By the end of the 19th century, Hungarian-born Joseph Pulitzer stood at the top of his American journalism field. A champion of university-level training for journalism, Pulitzer made provisions in his 1904 will for awards which would be known as the Pulitzer Prizes. This first incarnation of the Prizes comprised four awards in journalism and four in letters and drama among others and ranged in value from $500 to $2,000. Pulitzer’s journalistic eye made him sensitive to his society’s tendency toward progression and inspired his allowance of dramatic changes to the Prizes system.
Those changes came swiftly after the Plan of Award, now called the Pulitzer Prize Board, was formed in 1917. This committee is responsible for shaping the Prizes’ current form: 21 awards in subjects including music, photography, and poetry. In 2006, the lofty institution evolved even further by allowing online content in its 14 journalism categories for the first time. (As of 2012, the entry and judging processes for the Pulitzer Prizes are entirely digital). In another example of the Prizes’ adaptive nature, mainstream music has been considered in the Pulitzer category since 1997; in 2018, rapper Kendrick Lamar took home the honor.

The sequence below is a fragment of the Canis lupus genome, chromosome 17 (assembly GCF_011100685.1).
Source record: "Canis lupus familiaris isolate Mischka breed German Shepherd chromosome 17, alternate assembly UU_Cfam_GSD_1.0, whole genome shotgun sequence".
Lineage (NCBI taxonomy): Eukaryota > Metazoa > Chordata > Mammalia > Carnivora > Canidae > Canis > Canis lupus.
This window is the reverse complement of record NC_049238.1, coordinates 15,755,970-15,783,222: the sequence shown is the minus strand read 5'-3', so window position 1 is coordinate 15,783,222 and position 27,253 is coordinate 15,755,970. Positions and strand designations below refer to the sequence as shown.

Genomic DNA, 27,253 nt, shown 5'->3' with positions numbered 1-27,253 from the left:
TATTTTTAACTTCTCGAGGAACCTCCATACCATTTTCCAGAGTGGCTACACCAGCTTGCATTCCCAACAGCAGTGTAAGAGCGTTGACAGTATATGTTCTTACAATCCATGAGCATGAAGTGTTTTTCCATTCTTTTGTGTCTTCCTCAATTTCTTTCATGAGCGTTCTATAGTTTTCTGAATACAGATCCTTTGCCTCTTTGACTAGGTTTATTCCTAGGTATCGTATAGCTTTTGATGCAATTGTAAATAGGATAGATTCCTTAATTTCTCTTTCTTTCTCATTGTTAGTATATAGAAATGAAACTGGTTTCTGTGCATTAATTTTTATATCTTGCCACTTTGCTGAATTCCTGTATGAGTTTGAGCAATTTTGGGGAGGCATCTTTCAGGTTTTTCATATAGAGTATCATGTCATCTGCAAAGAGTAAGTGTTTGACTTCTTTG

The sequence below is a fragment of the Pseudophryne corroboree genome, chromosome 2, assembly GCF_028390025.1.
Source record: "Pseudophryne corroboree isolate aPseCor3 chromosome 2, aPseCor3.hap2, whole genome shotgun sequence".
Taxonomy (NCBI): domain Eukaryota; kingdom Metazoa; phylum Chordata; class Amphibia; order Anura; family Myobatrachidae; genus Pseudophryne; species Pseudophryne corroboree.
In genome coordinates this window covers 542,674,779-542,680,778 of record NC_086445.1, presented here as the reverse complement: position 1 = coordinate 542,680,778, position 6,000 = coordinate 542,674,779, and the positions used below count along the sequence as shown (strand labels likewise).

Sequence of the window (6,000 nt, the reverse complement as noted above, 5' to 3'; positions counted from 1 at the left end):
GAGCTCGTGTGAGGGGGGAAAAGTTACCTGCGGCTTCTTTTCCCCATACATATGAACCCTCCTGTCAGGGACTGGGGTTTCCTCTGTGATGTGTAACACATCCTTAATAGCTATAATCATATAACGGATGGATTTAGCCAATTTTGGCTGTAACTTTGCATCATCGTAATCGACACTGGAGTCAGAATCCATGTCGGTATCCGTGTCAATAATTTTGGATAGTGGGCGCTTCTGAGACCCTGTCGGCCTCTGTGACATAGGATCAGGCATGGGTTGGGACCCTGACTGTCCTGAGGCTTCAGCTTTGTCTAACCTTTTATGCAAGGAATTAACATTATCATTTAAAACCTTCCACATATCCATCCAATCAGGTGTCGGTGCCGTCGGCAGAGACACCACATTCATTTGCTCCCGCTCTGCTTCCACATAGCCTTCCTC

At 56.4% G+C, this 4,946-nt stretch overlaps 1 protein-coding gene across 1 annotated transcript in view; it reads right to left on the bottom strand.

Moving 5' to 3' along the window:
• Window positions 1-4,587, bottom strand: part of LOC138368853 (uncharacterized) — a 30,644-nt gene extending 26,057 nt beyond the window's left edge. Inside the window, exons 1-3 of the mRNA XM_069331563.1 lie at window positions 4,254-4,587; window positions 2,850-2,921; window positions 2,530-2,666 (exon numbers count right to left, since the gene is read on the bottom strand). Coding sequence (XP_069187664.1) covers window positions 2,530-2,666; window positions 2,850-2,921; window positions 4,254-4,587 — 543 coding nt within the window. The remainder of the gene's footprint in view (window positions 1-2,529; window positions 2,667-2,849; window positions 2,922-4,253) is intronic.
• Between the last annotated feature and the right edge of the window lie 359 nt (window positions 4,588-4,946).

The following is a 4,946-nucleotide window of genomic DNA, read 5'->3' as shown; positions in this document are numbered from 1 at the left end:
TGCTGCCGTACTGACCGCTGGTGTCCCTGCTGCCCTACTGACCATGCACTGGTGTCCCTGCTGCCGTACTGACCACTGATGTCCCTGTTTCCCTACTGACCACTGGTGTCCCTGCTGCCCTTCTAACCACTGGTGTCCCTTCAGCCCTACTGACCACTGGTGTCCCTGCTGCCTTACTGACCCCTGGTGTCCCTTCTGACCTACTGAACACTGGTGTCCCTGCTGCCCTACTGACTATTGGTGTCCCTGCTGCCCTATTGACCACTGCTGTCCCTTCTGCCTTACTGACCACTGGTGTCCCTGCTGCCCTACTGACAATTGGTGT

Despite its general prestige, the Pulitzer Prizes haven’t been free from controversy. Some critics have condemned the Board for bestowing many of its journalism awards on major newspapers such as The New York Times and The Wall Street Journal. However, one needn’t look far to find counterexamples to this claim: The Virgin Islands Daily News and Willamette Week are just some small outlets the Board has honored. In fact, it can be argued that these small businesses, underdogs in their fields, are who the Pulitzer Prizes were created for. Pulitzer himself was a self-made man, an underdog who, like many recipients of his namesake awards, came out on top in the end.